ENTIAT, Wash. — The Mills Canyon Fire in Chelan County has burned an estimated 7,000 acres and is zero percent contained. New mandatory Level 3 evacuations were ordered Wednesday night.
A half-dozen helicopters and three air tankers are attacking the fire from above, while at least 250 firefighters and 15 fire engines battled the blaze on the ground in steep terrain and with temperatures in the low 100s.
The fire had grown to the point that state mobilization was ordered Wednesday night, meaning more firefighting equipment from across the state was being rushed in to help.
So far, only a couple of outbuildings have burned.
But on Wednesday night, Chelan County Emergency Management ordered mandatory evacuations for residences on U.S. Route 97A from Swakane to Entiat. That highway was closed to all traffic from Wenatchee to Entiat — not even residents can get through. “The smoke is too thick and firefighters are working near the road,” Chelan County EM tweeted.
Terry Travis, a homeowner in the area, was prepared to evacuate if necessary. “Too close to home,” she said of the fire. “It’s scary.”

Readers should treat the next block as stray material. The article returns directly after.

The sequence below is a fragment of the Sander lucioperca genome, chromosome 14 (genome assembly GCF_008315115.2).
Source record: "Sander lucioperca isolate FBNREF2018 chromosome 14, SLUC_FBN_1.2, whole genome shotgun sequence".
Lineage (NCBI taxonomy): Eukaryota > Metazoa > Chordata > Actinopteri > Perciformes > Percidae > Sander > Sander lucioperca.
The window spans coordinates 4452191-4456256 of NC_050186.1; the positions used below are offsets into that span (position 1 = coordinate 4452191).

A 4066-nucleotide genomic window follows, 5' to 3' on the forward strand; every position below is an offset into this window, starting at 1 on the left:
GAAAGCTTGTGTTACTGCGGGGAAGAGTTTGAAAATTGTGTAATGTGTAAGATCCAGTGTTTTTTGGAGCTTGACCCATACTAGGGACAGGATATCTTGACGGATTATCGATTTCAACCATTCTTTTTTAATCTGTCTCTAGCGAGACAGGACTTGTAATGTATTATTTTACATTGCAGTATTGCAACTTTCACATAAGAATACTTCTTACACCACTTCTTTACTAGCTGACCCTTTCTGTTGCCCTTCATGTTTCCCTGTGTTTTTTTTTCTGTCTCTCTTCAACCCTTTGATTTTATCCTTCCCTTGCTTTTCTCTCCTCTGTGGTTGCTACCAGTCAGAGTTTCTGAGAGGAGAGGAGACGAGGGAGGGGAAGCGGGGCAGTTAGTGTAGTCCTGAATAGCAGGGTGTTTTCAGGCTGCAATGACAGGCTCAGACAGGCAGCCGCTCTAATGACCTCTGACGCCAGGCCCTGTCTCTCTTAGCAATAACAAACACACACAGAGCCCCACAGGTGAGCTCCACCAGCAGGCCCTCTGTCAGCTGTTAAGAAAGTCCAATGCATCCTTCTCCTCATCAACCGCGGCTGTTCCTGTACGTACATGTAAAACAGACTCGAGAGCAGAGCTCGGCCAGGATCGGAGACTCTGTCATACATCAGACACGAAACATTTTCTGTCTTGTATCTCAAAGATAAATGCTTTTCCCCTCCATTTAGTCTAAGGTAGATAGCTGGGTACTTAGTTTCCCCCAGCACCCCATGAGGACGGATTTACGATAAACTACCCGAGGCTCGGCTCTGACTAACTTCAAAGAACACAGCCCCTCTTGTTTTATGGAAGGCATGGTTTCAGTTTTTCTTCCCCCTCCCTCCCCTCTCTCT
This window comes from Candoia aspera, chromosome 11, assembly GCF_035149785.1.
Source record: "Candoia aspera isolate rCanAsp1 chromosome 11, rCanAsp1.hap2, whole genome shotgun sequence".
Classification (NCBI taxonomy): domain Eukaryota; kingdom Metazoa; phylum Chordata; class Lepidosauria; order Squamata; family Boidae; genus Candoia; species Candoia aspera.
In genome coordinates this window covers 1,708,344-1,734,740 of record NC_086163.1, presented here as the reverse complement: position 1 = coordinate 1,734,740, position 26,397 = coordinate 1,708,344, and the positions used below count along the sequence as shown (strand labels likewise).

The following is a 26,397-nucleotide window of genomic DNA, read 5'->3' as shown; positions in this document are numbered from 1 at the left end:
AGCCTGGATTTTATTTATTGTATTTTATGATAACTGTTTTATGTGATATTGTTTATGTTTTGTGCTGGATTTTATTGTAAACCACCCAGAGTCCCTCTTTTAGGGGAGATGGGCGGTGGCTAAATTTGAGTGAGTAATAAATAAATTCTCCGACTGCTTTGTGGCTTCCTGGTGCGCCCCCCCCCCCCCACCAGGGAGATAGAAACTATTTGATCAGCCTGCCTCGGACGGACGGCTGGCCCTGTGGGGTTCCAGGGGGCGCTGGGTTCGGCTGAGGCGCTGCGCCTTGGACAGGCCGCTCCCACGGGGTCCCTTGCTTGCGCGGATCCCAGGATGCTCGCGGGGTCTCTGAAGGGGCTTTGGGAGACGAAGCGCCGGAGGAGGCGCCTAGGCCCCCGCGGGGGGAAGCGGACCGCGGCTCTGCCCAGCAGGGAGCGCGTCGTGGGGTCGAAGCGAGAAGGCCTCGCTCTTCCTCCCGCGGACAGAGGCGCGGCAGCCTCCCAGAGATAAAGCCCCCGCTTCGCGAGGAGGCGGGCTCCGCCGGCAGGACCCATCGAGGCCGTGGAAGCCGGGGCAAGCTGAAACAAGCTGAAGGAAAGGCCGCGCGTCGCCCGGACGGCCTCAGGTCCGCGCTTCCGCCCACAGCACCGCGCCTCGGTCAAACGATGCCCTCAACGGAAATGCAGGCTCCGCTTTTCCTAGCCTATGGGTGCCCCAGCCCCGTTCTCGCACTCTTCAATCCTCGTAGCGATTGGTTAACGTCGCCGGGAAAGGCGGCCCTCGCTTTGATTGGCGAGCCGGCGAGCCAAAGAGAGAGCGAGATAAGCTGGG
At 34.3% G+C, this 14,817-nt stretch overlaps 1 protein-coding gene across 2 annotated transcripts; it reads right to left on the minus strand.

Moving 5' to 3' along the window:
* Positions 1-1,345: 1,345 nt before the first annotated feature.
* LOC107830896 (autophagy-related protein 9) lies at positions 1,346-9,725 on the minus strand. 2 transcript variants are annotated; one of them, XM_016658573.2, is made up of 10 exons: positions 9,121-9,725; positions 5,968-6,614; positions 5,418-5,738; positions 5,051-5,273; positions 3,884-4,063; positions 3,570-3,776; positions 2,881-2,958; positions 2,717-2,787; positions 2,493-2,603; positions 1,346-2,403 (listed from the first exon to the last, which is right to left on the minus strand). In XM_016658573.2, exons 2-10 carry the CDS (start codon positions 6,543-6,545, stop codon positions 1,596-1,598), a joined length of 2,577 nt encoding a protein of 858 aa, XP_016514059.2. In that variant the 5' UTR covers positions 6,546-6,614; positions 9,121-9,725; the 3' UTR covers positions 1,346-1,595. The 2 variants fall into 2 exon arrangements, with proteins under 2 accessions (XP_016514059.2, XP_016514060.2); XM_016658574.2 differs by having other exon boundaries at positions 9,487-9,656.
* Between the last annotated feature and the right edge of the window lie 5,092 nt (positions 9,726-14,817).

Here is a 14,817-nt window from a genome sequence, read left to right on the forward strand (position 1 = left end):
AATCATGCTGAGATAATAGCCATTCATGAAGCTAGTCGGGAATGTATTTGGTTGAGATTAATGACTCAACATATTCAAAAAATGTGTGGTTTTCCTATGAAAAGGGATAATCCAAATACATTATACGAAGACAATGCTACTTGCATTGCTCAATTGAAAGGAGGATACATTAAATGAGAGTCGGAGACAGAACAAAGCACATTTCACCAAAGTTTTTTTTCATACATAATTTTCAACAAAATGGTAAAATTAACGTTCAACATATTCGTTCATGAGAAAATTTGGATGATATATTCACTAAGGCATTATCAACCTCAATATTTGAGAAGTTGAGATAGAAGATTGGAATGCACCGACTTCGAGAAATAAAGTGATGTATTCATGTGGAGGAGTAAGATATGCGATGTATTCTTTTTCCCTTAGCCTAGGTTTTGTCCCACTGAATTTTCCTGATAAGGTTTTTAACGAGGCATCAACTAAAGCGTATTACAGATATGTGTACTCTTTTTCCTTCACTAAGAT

One bit of good news was that the fire was moving east, toward the Columbia River.
It is one of at least five separate wildfires burning their way through Central and Eastern Washington and it is one of the biggest.
A Red Flag Wind warning is in affect from 1 p.m. to 10 p.m. Wednesday near the Columbia Basin of Eastern Washington. A Red Flag warning means critical weather conditions for fires such as high winds, low humidity and warm temperatures contribute to extreme fire behavior and the spread of fire.
The Red Flag warning means hard times for fighters already battling three blazes.
Firefighters don’t expect to make much progress on the fire today because of the high winds, officials said.
Another fire, known as the Trinidad fire, burned west of Quincy in Grant County and sent smoke high into the air above State Route 28 and Interstate 90. At least 80 acres were burned in the blaze, with parts of Highway 28 being shut down intermittently. Again, firefighters were battling tough winds.
The Rock Hill fire in Douglas County near Mansfield is 70 percent contained Wednesday, with about 2,200 acres having burned. Hot and dry conditions continued to hamper further efforts there.
Other small fires burned in many parts of Eastern Washington, and were being closely monitored by the Washington State Department of Natural Resources.
For more information on fires in Eastern Washington and current evacuation warnings, click here.